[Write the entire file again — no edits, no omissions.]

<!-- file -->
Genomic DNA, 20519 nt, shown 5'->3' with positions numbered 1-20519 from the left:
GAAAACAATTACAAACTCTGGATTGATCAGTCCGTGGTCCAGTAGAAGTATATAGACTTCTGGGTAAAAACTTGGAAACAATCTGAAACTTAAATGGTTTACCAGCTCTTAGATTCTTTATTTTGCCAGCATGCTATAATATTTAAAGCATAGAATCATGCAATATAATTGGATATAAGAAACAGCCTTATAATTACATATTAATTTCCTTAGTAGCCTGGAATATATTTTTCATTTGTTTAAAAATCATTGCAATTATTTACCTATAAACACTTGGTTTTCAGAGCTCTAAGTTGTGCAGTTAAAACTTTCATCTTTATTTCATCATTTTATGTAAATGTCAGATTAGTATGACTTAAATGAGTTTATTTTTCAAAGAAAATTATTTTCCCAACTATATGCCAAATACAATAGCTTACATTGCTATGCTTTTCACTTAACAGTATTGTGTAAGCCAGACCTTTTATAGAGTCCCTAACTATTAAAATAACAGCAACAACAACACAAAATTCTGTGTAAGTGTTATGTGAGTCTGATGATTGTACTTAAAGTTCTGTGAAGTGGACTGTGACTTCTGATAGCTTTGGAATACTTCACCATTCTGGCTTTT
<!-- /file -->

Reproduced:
Genomic DNA, 20519 nt, shown 5'->3' with positions numbered 1-20519 from the left:
GAAAACAATTACAAACTCTGGATTGATCAGTCCGTGGTCCAGTAGAAGTATATAGACTTCTGGGTAAAAACTTGGAAACAATCTGAAACTTAAATGGTTTACCAGCTCTTAGATTCTTTATTTTGCCAGCATGCTATAATATTTAAAGCATAGAATCATGCAATATAATTGGATATAAGAAACAGCCTTATAATTACATATTAATTTCCTTAGTAGCCTGGAATATATTTTTCATTTGTTTAAAAATCATTGCAATTATTTACCTATAAACACTTGGTTTTCAGAGCTCTAAGTTGTGCAGTTAAAACTTTCATCTTTATTTCATCATTTTATGTAAATGTCAGATTAGTATGACTTAAATGAGTTTATTTTTCAAAGAAAATTATTTTCCCAACTATATGCCAAATACAATAGCTTACATTGCTATGCTTTTCACTTAACAGTATTGTGTAAGCCAGACCTTTTATAGAGTCCCTAACTATTAAAATAACAGCAACAACAACACAAAATTCTGTGTAAGTGTTATGTGAGTCTGATGATTGTACTTAAAGTTCTGTGAAGTGGACTGTGACTTCTGATAGCTTTGGAATACTTCACCATTCTGGCTTTT